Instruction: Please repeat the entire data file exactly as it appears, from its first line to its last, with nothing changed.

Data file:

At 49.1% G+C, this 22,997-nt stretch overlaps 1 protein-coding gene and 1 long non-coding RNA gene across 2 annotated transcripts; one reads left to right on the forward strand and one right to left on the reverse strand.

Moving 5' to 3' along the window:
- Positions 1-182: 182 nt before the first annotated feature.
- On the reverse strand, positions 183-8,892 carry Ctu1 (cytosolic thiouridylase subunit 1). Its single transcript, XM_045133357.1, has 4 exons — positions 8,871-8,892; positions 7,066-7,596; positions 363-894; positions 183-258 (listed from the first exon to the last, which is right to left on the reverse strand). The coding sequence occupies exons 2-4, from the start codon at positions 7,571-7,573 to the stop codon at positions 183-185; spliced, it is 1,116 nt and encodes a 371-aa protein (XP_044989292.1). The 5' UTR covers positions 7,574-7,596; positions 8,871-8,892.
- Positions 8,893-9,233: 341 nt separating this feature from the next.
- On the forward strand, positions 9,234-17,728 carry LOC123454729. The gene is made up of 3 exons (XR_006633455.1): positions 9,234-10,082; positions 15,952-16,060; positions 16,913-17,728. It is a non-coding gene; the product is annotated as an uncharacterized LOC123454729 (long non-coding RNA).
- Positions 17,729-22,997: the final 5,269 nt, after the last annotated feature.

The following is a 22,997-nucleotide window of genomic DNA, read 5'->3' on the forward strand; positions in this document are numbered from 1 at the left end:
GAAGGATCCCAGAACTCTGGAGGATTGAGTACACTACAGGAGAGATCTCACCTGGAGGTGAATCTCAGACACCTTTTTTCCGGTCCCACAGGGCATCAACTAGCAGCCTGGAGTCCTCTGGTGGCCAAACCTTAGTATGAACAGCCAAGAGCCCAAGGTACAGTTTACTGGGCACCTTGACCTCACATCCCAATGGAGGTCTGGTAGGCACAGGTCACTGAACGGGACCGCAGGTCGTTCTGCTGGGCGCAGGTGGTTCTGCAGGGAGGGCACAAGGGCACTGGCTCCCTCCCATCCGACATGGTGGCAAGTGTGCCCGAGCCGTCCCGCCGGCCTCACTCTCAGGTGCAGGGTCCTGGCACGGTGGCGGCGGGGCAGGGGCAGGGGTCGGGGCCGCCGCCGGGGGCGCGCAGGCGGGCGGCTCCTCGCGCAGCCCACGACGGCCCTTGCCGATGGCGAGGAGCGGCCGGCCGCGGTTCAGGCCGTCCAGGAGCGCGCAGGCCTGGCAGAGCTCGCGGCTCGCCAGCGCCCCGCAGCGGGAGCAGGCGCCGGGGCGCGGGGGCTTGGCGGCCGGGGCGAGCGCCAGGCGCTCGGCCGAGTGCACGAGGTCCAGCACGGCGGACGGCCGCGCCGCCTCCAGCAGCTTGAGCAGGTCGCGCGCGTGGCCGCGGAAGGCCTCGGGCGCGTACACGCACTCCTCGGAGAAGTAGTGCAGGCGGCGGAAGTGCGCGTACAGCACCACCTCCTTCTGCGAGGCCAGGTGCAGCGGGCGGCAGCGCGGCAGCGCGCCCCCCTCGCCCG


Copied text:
At 49.1% G+C, this 22,997-nt stretch overlaps 1 protein-coding gene and 1 long non-coding RNA gene across 2 annotated transcripts; one reads left to right on the forward strand and one right to left on the reverse strand.

Moving 5' to 3' along the window:
- Positions 1-182: 182 nt before the first annotated feature.
- On the reverse strand, positions 183-8,892 carry Ctu1 (cytosolic thiouridylase subunit 1). Its single transcript, XM_045133357.1, has 4 exons — positions 8,871-8,892; positions 7,066-7,596; positions 363-894; positions 183-258 (listed from the first exon to the last, which is right to left on the reverse strand). The coding sequence occupies exons 2-4, from the start codon at positions 7,571-7,573 to the stop codon at positions 183-185; spliced, it is 1,116 nt and encodes a 371-aa protein (XP_044989292.1). The 5' UTR covers positions 7,574-7,596; positions 8,871-8,892.
- Positions 8,893-9,233: 341 nt separating this feature from the next.
- On the forward strand, positions 9,234-17,728 carry LOC123454729. The gene is made up of 3 exons (XR_006633455.1): positions 9,234-10,082; positions 15,952-16,060; positions 16,913-17,728. It is a non-coding gene; the product is annotated as an uncharacterized LOC123454729 (long non-coding RNA).
- Positions 17,729-22,997: the final 5,269 nt, after the last annotated feature.

The following is a 22,997-nucleotide window of genomic DNA, read 5'->3' on the forward strand; positions in this document are numbered from 1 at the left end:
GAAGGATCCCAGAACTCTGGAGGATTGAGTACACTACAGGAGAGATCTCACCTGGAGGTGAATCTCAGACACCTTTTTTCCGGTCCCACAGGGCATCAACTAGCAGCCTGGAGTCCTCTGGTGGCCAAACCTTAGTATGAACAGCCAAGAGCCCAAGGTACAGTTTACTGGGCACCTTGACCTCACATCCCAATGGAGGTCTGGTAGGCACAGGTCACTGAACGGGACCGCAGGTCGTTCTGCTGGGCGCAGGTGGTTCTGCAGGGAGGGCACAAGGGCACTGGCTCCCTCCCATCCGACATGGTGGCAAGTGTGCCCGAGCCGTCCCGCCGGCCTCACTCTCAGGTGCAGGGTCCTGGCACGGTGGCGGCGGGGCAGGGGCAGGGGTCGGGGCCGCCGCCGGGGGCGCGCAGGCGGGCGGCTCCTCGCGCAGCCCACGACGGCCCTTGCCGATGGCGAGGAGCGGCCGGCCGCGGTTCAGGCCGTCCAGGAGCGCGCAGGCCTGGCAGAGCTCGCGGCTCGCCAGCGCCCCGCAGCGGGAGCAGGCGCCGGGGCGCGGGGGCTTGGCGGCCGGGGCGAGCGCCAGGCGCTCGGCCGAGTGCACGAGGTCCAGCACGGCGGACGGCCGCGCCGCCTCCAGCAGCTTGAGCAGGTCGCGCGCGTGGCCGCGGAAGGCCTCGGGCGCGTACACGCACTCCTCGGAGAAGTAGTGCAGGCGGCGGAAGTGCGCGTACAGCACCACCTCCTTCTGCGAGGCCAGGTGCAGCGGGCGGCAGCGCGGCAGCGCGCCCCCCTCGCCCG